Today I look at applying just-in-time planning to the book promotion process, another way a (former) dayjob has helped with writing.

Those of you who have been following this blog for advice on self-publishing (and if you are, you should really be following someone who knows what they’re talking about instead ?) have read how I use skills from my dayjob to help with my writing. Now I’m going to reach further back, before my time as an IT consultant, to when I was a student engineer in the automotive industry.

I was originally going to provide an update on how I’ve been faring against my project plan for book promotion. I decided against this because: 1) I’m down to the nitty-gritty now and my tasks are getting hyper-specific and 2) I haven’t been doing a good job at some of the things I said I would do (haha, I suck!) But while I was looking at the tasks I still have left to do as I gear up for launch, I realized how much I still have left to learn. Part of this is by design. There’s just so much information to absorb when it comes to writing and publishing your own book. I decided the most efficient way to ramp up my knowledge was to take a page from one of my earliest jobs and learn everything “just-in-time.”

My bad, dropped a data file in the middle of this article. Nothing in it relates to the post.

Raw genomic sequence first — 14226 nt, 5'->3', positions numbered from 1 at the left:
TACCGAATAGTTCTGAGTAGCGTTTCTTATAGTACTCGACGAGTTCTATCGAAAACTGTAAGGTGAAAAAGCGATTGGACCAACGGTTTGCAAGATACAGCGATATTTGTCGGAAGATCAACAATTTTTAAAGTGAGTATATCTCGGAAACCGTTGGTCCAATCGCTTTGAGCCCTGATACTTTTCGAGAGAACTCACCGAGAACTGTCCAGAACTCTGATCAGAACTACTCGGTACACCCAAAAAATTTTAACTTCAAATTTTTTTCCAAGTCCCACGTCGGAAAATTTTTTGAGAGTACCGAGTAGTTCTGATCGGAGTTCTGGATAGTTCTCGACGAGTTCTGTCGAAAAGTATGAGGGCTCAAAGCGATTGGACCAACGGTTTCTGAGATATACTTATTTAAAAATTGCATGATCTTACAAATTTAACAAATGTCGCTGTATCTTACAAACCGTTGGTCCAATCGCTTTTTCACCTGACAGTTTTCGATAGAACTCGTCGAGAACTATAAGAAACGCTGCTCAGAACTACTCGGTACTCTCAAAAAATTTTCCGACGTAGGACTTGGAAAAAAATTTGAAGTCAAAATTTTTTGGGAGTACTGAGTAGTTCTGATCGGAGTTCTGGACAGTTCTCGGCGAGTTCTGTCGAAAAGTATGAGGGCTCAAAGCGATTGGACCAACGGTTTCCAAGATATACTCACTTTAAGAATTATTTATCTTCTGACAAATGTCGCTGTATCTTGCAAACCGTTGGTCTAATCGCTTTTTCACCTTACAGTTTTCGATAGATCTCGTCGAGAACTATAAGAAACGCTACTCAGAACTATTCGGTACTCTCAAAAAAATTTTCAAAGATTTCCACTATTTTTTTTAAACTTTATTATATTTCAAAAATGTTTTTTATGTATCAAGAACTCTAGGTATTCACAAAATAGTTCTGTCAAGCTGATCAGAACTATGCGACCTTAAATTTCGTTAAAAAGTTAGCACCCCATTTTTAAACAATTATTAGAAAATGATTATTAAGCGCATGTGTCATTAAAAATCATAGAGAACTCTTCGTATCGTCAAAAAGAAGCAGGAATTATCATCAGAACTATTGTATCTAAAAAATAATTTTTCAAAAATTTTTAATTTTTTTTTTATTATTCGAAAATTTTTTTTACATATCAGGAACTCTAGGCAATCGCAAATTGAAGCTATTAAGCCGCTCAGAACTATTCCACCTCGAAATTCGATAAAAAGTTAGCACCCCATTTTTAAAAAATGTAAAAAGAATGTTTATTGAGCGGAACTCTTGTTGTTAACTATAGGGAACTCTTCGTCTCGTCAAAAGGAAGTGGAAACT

Speaking for myself, there’s only so much that can fit in here

What is “Just-in-Time?”

The concept is actually just-in-time manufacturing. Also known as the “Toyota Production System,” for the company that developed it, just-in-time is essentially a management system designed to only supply materials for a process (e.g. parts for a car) as they are needed, rather than stockpiling large amounts in advance.

The benefits of this system:

  • The amount produced more accurately reflects demand
  • Decreased waste
  • Fewer goods/parts sitting in inventory

Now obviously, this strategy is meant to apply to manufacturing logistics. But I’m choosing to adapt the philosophy. So I’ve only been learning how to do things (e.g. how to format an e-book) shortly before I actually need to do them. The key thing is to at least understand how much time it will take to actually perform the tasks. So if it takes a week to format an e-book, I would not plan on learning about it a day before uploading.

In an ideal world, I’d probably have everything down pat before I even set out to write my novel, but hey, I’m saving that for the sequel.

Things I’m Still Planning to Learn, Just-in-Time

This will give you an idea of what tasks I’m planning to do as I get down toward the bottom of my project plan:

  • How to run giveaways
  • Designing my first author newsletter
  • Speaking with a librarian about getting my book into libraries
  • Speaking with a teacher about getting onto school reading lists
  • Learning about working festivals and conventions from a fellow author

Oh, and if you’re wondering why I’m not talking much about the Writing and Publishing sections of my project plan?